An Exposed Brick House Which Coexists With Nature | PG Associates
Trees are some strongholds of nature, symbol of growth, strength, and nurture. Owing to this, it has always found constant interpretation through art and design since ancient times. It is no surprise to see its influence in architecture too.
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Located in the scenic town of Coimbatore in the state of Tamil Nadu, India, the project “Treehouse” serves as a conjunction and response to its immediate surroundings and conditions. It serves as a beautiful connection between nature and manufactured, showcasing the world how the two can perfectly coexist in harmony. Seated perfectly in a vibrant residential area filled with lush greenery and civic activities, the Treehouse is a conglomeration of old and new, by retaining the old existing structure and infusing it with the new building and features.
Concept – An old mango tree at the center of the site proved to be a decisive factor for the conceptualization and design of the new house. In a careful move to preserve the mango tree along with the existing structure, a simple plan that combined various ideas into one singularity has been devised; nature and man-made, former and newborn. It also comprehends the diverse programmatic concerns of its inhabitants; formal and informal, transparency and privacy, individual and collective.
Design – The layout of the house is conditioned by the centrally located tree encompassed by a garden space that splits the site into two halves. The double-height space has a pergola roofing which allows for radiant summer light to flow through it. The two halves of the house are connected by a bridge on the first floor which also provides for picturesque views. While from the outside, the house resonates as a strong terrain feature with its singular block; the interior has its fair share of interconnected and free-flowing spaces; rendering it as a porous nature. It has been designed in such a way that the interactive spaces flow intermittently from one to another while maintaining a sense of privacy.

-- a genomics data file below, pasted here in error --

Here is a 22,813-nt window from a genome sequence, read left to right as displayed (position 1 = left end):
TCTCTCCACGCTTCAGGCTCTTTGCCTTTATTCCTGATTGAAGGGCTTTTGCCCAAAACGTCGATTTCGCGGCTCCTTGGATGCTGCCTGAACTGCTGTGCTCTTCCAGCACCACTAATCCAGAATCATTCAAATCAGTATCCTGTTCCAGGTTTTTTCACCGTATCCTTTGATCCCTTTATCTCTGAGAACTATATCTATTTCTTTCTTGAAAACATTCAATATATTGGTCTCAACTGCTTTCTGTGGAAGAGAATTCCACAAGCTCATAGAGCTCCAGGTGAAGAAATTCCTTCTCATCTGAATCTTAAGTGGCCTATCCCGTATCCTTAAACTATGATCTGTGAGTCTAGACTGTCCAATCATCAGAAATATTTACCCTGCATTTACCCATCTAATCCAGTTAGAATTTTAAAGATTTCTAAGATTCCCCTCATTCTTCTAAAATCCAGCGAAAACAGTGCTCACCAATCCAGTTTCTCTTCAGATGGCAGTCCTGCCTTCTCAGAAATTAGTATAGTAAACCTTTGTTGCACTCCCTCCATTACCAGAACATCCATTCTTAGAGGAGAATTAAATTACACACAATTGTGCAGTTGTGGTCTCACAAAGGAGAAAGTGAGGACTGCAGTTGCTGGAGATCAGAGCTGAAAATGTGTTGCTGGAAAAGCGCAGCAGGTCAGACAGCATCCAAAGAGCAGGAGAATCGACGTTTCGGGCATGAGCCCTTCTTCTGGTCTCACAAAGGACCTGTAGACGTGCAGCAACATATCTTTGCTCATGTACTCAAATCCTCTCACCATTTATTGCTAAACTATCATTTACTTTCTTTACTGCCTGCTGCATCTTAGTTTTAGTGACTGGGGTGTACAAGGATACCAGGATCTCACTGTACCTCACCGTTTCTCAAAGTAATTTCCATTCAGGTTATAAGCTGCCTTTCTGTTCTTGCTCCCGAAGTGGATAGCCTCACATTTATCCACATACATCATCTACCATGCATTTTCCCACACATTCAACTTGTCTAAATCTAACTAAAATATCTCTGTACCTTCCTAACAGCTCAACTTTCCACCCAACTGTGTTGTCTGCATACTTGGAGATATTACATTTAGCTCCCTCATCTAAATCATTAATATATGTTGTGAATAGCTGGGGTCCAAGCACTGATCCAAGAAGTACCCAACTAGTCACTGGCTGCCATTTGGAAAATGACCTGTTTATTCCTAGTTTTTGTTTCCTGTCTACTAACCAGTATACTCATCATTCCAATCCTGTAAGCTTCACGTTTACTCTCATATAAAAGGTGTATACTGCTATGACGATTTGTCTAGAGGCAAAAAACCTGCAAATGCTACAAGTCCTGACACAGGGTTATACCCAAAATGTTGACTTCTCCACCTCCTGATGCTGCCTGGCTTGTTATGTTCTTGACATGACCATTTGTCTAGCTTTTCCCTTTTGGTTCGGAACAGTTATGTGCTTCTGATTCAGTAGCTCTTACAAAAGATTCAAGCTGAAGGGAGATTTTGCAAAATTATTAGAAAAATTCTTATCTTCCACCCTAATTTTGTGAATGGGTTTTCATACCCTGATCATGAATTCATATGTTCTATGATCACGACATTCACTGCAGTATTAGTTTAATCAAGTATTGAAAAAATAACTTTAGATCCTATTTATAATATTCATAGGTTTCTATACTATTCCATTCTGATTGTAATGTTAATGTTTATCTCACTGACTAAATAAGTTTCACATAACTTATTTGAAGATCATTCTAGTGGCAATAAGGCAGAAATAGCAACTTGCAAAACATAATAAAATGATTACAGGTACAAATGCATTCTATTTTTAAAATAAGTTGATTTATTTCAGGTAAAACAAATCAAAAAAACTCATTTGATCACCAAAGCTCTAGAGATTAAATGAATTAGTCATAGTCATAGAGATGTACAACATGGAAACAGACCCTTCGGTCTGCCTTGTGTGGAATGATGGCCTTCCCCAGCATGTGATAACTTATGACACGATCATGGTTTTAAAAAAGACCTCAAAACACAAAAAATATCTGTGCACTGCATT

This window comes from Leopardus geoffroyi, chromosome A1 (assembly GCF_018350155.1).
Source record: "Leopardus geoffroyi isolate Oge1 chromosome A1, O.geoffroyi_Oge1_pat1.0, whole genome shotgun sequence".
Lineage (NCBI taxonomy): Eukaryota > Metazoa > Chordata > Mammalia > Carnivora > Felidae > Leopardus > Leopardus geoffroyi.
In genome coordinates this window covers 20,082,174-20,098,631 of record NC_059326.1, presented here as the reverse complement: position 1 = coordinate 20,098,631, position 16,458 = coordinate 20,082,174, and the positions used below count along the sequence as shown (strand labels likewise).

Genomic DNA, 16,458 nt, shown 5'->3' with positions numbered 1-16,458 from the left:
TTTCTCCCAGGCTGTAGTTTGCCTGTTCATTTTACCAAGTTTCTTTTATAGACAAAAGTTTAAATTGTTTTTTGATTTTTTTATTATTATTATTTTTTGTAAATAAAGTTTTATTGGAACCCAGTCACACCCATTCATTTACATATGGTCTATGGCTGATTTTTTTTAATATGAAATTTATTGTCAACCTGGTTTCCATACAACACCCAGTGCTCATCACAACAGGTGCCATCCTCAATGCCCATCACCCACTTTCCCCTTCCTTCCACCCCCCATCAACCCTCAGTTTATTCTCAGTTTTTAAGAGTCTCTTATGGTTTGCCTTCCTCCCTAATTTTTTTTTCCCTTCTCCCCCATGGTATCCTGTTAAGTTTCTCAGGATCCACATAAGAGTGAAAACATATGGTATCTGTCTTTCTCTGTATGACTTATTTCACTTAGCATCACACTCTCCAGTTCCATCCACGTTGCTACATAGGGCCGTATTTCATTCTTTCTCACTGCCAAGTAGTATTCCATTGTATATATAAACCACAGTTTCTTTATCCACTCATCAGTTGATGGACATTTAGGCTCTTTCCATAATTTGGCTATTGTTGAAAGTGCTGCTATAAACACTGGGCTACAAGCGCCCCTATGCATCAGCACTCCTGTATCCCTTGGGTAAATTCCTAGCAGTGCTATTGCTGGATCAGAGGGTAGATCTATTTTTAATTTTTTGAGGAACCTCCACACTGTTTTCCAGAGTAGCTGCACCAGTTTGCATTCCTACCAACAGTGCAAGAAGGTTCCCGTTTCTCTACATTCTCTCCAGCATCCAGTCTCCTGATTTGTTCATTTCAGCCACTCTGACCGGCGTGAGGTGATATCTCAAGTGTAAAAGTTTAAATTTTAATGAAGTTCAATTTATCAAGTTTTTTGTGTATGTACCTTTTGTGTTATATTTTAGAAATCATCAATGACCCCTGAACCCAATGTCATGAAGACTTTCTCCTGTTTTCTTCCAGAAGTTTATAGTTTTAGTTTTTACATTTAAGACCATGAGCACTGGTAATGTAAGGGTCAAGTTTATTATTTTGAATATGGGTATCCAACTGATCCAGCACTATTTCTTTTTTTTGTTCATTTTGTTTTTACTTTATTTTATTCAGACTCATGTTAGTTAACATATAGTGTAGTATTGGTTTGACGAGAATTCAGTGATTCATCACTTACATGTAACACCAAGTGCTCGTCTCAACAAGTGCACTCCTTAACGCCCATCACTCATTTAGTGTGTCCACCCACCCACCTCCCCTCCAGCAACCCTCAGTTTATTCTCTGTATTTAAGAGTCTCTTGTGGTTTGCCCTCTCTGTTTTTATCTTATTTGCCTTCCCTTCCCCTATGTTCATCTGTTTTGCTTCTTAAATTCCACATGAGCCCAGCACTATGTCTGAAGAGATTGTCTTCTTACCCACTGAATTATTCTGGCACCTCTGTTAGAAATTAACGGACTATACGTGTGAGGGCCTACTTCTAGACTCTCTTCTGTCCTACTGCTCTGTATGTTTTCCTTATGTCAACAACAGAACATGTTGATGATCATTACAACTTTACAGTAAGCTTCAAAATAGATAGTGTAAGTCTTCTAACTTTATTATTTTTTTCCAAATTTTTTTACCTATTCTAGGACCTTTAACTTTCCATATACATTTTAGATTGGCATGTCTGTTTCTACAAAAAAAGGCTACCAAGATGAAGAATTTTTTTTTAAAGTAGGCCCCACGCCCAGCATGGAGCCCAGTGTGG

Materials – The catalogue of materials used which involve exposed Porotherm blocks, polished concrete, natural stones, and jali screens render the house a rustic and warm outlook. Not to forget, it doubles up to make the building environmentally friendly. Using these materials in its modernity also makes for a clever contrast of the newly built structure from the old existing one. While the old one is given a makeover with white, the new structure shimmers in red, giving a sense of rawness. The exposed brick construction used in walls provides for an uninhibited connection between the interior and exterior while also conveying a rich earthy feel to the architecture. The polished concrete on the other end serves to complement the earthy red blocks with the jali breaking the monotony. The roofing serves as a modern interpretation of the ‘Madras terrace roofing’ which is prevalent in the region. The idea of Madras terrace has been retained but the materials are replaced with Porotherm blocks and steel sections.
Interiors – To maintain a pleasant micro-climate; the inner garden, the Porotherm blocks for roofing, and walls are used. Having calculated openings on all 4 sides of the building maintains cross ventilation. Porotherm blocks, which by nature of the air gaps present within, provide for perfect insulation from the harsh heat of tropical weather making the interior cool. The interior of the house is dictated by simplicity and conventionality. Adorned with classical décor items, traditional furniture made from mango wood, and Jali, the ambiance is further complemented by harnessing natural lighting to create experiences and simple spaces the family can identify with and cherish. In conclusion, The ‘Treehouse’ as its name suggests truly represents the growth and nurture of its inhabitants.
Fact File :
Architects: PG Associates
Area: 2000 ft²
Location : Coimbatore , Tamil Nadu.
Architect In Charge: SrikrishnanDesign
Team: Pandurangan, Sasikumar
Engineering: PG Associates
Consultants: Metis Structures
Text: Prashant Chavan, Noora Ismath
Source : Arch Daily